1.4.1: Explain why each of the following algebraic rules will not work in ...
 1.4.2: Will the rules in Exercise 1 work if a is replaced by an n n matrix...
 1.4.3: Find nonzero 2 2 matrices A and B such that AB = O.
 1.4.4: Find nonzero matrices A, B, and C such that AC = BC and A _= B
 1.4.5: The matrix A = 1 1 1 1 has the property that A2 = O. Is it possible...
 1.4.6: Prove the associative law of multiplication for 22 matrices; that i...
 1.4.7: Let A = 1 2 1 2 1 2 1 2 Compute A2 and A3 . What will An turn out t...
 1.4.8: Let A = 1 2 1 2 1 2 1 2 1 2 1 2 1 2 1 2 1 2 1 2 1 2 1 2 1 2 1 2 1 2...
 1.4.9: Let A = 0 1 0 0 0 0 1 0 0 0 0 1 0 0 0 0 Show that An = O for n 4. 1
 1.4.10: Let A and B be symmetric n n matrices. For each of the following, d...
 1.4.11: Let C be a nonsymmetric n n matrix. For each of the following, dete...
 1.4.12: Let A = a11 a12 a21 a22 Show that if d = a11a22 a21a12 _= 0, then A...
 1.4.13: Use the result from Exercise 12 to find the inverse of each of the ...
 1.4.14: Let A and B be n n matrices. Show that if AB = A and B _= I then A ...
 1.4.15: Let A be a nonsingular matrix. Show that A1 is also nonsingular and...
 1.4.16: Prove that if A is nonsingular, then AT is nonsingular and (AT ) 1 ...
 1.4.17: Let A be an n n matrix and let x and y be vectors in Rn. Show that ...
 1.4.18: Let A be a nonsingular n n matrix. Use mathematical induction to pr...
 1.4.19: Let A be an n n matrix. Show that if A2 = O, then I A is nonsingula...
 1.4.20: Let A be an n n matrix. Show that if Ak+1 = O, then I A is nonsingu...
 1.4.21: Given R = cos sin sin cos show that R is nonsingular and R1 = RT . 2
 1.4.22: An n n matrix A is said to be an involution if A2 = I . Show that i...
 1.4.23: Let u be a unit vector in Rn (i.e., uT u = 1) and let H = I 2uuT . ...
 1.4.24: A matrix A is said to be idempotent if A2 = A. Show that each of th...
 1.4.25: Let A be an idempotent matrix. (a) Show that I A is also idempotent...
 1.4.26: Let D be an n n diagonal matrix whose diagonal entries are either 0...
 1.4.27: Let A be an involution matrix, and let B = 1 2 (I + A) and C = 1 2 ...
 1.4.28: Let A be an mn matrix. Show that ATA and AAT are both symmetric. 2
 1.4.29: Let A and B be symmetric n n matrices. Prove that AB = BA if and on...
 1.4.30: Let A be an n n matrix and let B = A + AT and C = A AT (a) Show tha...
 1.4.31: In Application 1, how many married women and how many single women ...
 1.4.32: Consider the matrix A = 0 1 0 1 1 1 0 1 1 0 0 1 0 0 1 1 1 0 0 1 1 0...
 1.4.33: Consider the graph V2 V3 V5 V1 V4 (a) Determine the adjacency matri...
 1.4.34: If Ax = Bx for some nonzero vector x, then the matrices A and B mus...
 1.4.35: If A and B are singular n n matrices, then A+ B is also singular. 3
 1.4.36: If A and B are nonsingular matrices, then (AB)T is nonsingular and ...
Solutions for Chapter 1.4: Matrix Algebra
Full solutions for Linear Algebra with Applications  8th Edition
ISBN: 9780136009290
Solutions for Chapter 1.4: Matrix Algebra
Get Full SolutionsSince 36 problems in chapter 1.4: Matrix Algebra have been answered, more than 6801 students have viewed full stepbystep solutions from this chapter. Linear Algebra with Applications was written by and is associated to the ISBN: 9780136009290. This textbook survival guide was created for the textbook: Linear Algebra with Applications, edition: 8. This expansive textbook survival guide covers the following chapters and their solutions. Chapter 1.4: Matrix Algebra includes 36 full stepbystep solutions.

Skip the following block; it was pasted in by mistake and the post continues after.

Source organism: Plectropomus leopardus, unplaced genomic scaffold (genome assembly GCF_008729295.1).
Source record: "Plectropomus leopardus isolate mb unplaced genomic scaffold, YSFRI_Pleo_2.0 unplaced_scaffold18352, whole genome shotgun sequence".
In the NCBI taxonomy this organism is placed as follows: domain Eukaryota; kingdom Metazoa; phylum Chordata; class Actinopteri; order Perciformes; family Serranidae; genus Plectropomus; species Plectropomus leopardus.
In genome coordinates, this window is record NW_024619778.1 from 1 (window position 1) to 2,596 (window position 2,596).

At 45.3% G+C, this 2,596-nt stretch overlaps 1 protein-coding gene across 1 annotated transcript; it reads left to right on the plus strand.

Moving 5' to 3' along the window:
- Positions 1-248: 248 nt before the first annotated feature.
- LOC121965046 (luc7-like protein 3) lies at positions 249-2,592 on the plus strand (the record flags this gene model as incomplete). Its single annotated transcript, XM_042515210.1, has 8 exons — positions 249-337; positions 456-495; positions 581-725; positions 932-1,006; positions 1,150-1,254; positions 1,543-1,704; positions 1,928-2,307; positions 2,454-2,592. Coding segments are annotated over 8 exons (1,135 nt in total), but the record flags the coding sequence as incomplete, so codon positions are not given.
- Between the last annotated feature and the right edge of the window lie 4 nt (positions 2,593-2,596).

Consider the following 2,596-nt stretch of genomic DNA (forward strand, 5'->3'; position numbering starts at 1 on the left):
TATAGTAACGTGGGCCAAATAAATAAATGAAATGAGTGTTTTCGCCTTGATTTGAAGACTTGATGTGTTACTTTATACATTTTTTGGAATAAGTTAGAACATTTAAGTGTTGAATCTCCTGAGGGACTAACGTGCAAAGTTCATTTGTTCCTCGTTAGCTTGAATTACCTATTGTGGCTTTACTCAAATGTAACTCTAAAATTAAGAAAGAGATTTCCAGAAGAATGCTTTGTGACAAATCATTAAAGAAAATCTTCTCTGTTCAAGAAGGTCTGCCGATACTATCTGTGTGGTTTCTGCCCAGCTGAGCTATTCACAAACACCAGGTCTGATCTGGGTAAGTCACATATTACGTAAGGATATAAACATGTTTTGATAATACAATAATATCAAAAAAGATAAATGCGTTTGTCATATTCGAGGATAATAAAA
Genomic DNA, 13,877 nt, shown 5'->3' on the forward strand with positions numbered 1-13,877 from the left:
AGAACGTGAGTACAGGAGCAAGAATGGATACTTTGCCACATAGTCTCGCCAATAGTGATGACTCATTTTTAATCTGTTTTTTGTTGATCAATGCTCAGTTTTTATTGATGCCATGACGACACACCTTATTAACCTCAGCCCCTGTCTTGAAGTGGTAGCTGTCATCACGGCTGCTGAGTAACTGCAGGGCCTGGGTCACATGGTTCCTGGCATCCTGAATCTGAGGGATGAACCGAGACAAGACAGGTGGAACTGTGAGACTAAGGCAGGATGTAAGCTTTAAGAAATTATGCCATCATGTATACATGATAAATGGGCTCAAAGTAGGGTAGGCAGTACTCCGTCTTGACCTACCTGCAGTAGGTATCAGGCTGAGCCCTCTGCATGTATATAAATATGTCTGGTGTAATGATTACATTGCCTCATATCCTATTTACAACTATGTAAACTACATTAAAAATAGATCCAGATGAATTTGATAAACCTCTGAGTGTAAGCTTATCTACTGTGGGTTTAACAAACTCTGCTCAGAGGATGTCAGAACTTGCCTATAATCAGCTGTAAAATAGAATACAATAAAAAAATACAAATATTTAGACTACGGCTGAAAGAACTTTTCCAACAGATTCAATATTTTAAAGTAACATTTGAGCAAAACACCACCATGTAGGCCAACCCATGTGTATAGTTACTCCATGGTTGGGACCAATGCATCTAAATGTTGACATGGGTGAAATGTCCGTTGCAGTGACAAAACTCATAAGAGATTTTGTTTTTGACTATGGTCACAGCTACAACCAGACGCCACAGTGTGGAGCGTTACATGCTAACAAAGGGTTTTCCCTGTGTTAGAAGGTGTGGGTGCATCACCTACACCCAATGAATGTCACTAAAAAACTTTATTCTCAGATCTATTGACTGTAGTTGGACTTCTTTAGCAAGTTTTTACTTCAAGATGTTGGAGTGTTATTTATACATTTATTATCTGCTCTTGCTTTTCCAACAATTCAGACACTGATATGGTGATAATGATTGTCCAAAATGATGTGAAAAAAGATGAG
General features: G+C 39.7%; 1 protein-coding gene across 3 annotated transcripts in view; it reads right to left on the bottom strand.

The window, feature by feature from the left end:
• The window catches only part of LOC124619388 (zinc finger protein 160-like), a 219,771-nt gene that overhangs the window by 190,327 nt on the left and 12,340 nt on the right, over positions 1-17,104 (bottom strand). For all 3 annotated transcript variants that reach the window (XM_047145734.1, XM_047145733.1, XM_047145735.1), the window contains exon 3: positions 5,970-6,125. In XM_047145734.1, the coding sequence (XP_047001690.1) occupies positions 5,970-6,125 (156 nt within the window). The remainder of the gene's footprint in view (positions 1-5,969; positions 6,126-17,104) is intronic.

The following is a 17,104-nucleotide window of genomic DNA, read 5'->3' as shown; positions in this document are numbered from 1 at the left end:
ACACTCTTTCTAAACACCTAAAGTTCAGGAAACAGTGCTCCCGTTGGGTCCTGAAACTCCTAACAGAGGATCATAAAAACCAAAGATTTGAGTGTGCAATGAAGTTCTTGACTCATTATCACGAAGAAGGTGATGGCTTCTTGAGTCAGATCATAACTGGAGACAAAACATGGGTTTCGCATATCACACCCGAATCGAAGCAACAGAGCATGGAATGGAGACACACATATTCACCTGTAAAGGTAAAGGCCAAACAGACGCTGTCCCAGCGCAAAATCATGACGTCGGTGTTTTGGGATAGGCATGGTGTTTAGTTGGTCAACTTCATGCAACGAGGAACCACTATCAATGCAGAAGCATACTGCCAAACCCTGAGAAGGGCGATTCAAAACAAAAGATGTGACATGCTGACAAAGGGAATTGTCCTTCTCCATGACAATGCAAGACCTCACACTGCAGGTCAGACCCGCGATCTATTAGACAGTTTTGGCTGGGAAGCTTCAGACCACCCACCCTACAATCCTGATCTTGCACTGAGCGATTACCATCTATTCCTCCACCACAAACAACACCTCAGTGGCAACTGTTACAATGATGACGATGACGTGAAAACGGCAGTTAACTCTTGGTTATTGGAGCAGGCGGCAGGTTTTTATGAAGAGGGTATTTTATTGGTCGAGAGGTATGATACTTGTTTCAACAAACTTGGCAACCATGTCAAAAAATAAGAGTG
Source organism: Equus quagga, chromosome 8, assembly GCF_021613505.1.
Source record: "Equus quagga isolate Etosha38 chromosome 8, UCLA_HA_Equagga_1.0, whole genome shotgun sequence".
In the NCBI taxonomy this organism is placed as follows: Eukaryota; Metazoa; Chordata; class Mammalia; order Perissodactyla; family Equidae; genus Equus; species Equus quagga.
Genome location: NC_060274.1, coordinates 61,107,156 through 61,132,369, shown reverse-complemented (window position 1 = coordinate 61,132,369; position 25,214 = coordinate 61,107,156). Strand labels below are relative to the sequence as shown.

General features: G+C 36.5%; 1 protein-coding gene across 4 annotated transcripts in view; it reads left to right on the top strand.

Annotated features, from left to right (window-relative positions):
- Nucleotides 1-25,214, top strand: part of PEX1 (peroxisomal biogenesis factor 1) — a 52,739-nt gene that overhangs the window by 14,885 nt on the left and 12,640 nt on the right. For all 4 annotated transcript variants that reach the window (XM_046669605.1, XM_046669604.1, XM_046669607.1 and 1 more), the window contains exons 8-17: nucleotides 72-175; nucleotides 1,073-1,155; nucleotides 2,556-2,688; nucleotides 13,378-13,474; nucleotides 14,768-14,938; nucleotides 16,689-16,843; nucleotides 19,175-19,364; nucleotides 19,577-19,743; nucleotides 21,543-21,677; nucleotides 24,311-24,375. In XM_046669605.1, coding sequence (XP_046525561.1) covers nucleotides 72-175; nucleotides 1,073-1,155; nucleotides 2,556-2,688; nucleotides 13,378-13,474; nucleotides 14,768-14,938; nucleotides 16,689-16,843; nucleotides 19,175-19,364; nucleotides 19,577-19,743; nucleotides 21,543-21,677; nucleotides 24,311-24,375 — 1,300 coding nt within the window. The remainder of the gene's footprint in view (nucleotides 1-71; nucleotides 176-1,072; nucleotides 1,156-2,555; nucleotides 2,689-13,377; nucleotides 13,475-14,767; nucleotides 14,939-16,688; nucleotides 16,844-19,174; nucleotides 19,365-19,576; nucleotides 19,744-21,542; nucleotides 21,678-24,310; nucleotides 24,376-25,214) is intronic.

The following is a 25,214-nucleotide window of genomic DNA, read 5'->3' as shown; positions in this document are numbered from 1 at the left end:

Adjacency matrix of a graph.
Square matrix with aij = 1 when there is an edge from node i to node j; otherwise aij = O. A = AT when edges go both ways (undirected). Adjacency matrix of a graph. Square matrix with aij = 1 when there is an edge from node i to node j; otherwise aij = O. A = AT when edges go both ways (undirected).

Augmented matrix [A b].
Ax = b is solvable when b is in the column space of A; then [A b] has the same rank as A. Elimination on [A b] keeps equations correct.

Cramer's Rule for Ax = b.
B j has b replacing column j of A; x j = det B j I det A

Diagonal matrix D.
dij = 0 if i # j. Blockdiagonal: zero outside square blocks Du.

Diagonalization
A = S1 AS. A = eigenvalue matrix and S = eigenvector matrix of A. A must have n independent eigenvectors to make S invertible. All Ak = SA k SI.

Eigenvalue A and eigenvector x.
Ax = AX with x#O so det(A  AI) = o.

GaussJordan method.
Invert A by row operations on [A I] to reach [I AI].

Indefinite matrix.
A symmetric matrix with eigenvalues of both signs (+ and  ).

Krylov subspace Kj(A, b).
The subspace spanned by b, Ab, ... , AjIb. Numerical methods approximate A I b by x j with residual b  Ax j in this subspace. A good basis for K j requires only multiplication by A at each step.

Left inverse A+.
If A has full column rank n, then A+ = (AT A)I AT has A+ A = In.

Linear combination cv + d w or L C jV j.
Vector addition and scalar multiplication.

Normal matrix.
If N NT = NT N, then N has orthonormal (complex) eigenvectors.

Particular solution x p.
Any solution to Ax = b; often x p has free variables = o.

Plane (or hyperplane) in Rn.
Vectors x with aT x = O. Plane is perpendicular to a =1= O.

Projection matrix P onto subspace S.
Projection p = P b is the closest point to b in S, error e = b  Pb is perpendicularto S. p 2 = P = pT, eigenvalues are 1 or 0, eigenvectors are in S or S...L. If columns of A = basis for S then P = A (AT A) 1 AT.

Projection p = a(aTblaTa) onto the line through a.
P = aaT laTa has rank l.

Reflection matrix (Householder) Q = I 2uuT.
Unit vector u is reflected to Qu = u. All x intheplanemirroruTx = o have Qx = x. Notice QT = Q1 = Q.

Similar matrices A and B.
Every B = MI AM has the same eigenvalues as A.

Standard basis for Rn.
Columns of n by n identity matrix (written i ,j ,k in R3).

Trace of A
= sum of diagonal entries = sum of eigenvalues of A. Tr AB = Tr BA.